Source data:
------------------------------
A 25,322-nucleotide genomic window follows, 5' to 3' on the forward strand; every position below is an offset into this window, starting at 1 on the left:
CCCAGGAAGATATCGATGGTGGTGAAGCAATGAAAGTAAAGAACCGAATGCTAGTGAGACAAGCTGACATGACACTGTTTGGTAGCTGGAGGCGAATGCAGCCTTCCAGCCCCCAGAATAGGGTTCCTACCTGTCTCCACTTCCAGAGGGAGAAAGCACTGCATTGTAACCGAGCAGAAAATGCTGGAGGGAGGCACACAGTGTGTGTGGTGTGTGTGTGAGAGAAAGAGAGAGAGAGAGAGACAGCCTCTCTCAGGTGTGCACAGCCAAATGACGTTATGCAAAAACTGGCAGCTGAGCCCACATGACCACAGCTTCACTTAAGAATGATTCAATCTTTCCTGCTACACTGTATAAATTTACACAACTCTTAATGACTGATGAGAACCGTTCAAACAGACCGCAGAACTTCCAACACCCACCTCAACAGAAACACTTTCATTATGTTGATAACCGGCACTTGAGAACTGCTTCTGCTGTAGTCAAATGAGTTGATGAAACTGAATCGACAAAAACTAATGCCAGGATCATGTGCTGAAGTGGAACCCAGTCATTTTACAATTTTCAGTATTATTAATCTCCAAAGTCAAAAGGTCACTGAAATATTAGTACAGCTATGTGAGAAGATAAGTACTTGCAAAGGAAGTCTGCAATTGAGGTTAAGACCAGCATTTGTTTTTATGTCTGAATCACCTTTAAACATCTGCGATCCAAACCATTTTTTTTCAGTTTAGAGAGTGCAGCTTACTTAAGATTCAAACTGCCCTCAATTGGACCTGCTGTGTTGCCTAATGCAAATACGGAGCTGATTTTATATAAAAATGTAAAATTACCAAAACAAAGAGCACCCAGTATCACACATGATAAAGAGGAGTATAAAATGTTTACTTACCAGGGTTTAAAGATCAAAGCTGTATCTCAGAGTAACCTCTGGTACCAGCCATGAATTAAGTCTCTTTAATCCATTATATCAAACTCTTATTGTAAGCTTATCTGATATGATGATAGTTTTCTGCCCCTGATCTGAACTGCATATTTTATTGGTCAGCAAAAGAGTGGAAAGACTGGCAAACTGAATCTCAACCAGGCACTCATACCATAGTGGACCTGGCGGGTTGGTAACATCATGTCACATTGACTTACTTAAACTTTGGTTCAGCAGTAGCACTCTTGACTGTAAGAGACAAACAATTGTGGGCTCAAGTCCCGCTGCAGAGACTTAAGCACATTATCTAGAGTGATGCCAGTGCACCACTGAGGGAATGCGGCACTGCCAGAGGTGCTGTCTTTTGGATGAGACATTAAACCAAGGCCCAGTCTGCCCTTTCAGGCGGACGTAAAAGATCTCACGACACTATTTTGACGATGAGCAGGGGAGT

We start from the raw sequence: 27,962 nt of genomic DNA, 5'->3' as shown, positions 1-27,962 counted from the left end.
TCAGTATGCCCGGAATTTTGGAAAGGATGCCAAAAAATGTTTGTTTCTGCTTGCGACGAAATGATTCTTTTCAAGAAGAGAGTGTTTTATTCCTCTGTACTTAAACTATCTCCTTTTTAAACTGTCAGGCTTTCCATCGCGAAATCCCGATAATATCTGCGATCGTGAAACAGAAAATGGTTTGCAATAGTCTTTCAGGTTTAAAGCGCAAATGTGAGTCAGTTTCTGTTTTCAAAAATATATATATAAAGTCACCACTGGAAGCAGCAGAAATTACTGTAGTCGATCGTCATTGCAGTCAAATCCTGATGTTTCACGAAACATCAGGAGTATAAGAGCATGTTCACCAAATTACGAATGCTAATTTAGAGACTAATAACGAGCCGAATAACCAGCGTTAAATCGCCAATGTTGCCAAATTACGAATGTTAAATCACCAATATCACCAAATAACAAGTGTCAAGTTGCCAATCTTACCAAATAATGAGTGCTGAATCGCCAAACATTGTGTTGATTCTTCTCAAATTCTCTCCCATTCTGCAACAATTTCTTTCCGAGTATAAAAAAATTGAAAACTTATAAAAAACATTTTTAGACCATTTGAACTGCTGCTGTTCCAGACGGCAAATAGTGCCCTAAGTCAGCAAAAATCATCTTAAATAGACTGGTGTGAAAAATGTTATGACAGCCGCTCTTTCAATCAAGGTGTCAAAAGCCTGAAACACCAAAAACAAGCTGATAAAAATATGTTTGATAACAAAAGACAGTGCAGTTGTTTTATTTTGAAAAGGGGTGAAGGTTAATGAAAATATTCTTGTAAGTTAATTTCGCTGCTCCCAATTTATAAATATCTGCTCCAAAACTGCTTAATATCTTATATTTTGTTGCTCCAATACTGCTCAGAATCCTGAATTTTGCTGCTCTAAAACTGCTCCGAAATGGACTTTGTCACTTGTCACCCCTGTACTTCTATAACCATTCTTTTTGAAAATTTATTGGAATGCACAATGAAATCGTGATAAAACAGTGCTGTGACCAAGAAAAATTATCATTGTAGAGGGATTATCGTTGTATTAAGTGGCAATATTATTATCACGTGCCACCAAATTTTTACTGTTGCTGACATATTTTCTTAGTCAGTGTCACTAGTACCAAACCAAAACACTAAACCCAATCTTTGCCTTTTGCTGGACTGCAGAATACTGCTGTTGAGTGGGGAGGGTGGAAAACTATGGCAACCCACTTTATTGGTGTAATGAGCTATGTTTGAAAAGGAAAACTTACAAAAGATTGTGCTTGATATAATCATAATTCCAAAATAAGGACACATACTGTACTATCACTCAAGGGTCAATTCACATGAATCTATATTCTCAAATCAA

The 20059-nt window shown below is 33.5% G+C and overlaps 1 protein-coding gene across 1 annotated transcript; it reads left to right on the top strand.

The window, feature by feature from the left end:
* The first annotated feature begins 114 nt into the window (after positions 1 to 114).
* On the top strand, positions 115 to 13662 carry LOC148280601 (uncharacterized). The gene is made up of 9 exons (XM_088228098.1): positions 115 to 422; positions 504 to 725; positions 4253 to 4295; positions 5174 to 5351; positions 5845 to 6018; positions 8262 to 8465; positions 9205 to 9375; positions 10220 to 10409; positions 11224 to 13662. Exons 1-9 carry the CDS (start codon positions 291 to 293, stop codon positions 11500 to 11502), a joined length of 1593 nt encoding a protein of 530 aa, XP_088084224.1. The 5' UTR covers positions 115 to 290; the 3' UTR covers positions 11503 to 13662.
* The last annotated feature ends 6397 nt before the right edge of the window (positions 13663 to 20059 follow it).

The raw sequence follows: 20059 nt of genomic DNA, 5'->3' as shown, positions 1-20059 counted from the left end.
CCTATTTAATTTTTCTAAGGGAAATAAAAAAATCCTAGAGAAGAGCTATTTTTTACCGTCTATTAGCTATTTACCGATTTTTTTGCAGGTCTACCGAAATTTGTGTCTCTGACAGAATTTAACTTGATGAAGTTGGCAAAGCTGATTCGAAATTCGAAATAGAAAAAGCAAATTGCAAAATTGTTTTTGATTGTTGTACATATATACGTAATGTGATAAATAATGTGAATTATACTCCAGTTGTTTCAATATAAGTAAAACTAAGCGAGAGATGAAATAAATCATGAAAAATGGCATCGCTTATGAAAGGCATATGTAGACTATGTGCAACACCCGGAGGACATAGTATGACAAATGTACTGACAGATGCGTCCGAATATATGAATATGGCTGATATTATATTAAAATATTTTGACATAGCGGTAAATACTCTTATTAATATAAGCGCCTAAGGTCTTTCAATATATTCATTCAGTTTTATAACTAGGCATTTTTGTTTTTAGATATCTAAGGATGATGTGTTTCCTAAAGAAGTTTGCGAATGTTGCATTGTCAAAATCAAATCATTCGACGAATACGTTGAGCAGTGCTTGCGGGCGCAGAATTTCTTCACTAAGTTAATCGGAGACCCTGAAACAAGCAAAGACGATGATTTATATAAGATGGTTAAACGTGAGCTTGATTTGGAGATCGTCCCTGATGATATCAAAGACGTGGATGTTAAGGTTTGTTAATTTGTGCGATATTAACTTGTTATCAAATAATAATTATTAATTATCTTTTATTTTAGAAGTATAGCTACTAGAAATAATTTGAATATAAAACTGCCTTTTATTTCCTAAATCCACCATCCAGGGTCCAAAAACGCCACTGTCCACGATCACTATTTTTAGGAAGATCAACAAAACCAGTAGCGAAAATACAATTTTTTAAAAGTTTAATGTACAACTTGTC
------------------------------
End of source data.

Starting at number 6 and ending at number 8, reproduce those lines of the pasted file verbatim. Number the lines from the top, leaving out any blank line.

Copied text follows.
The window, feature by feature from the left end:
* The first annotated feature begins 114 nt into the window (after positions 1 to 114).
* On the top strand, positions 115 to 13662 carry LOC148280601 (uncharacterized). The gene is made up of 9 exons (XM_088228098.1): positions 115 to 422; positions 504 to 725; positions 4253 to 4295; positions 5174 to 5351; positions 5845 to 6018; positions 8262 to 8465; positions 9205 to 9375; positions 10220 to 10409; positions 11224 to 13662. Exons 1-9 carry the CDS (start codon positions 291 to 293, stop codon positions 11500 to 11502), a joined length of 1593 nt encoding a protein of 530 aa, XP_088084224.1. The 5' UTR covers positions 115 to 290; the 3' UTR covers positions 11503 to 13662.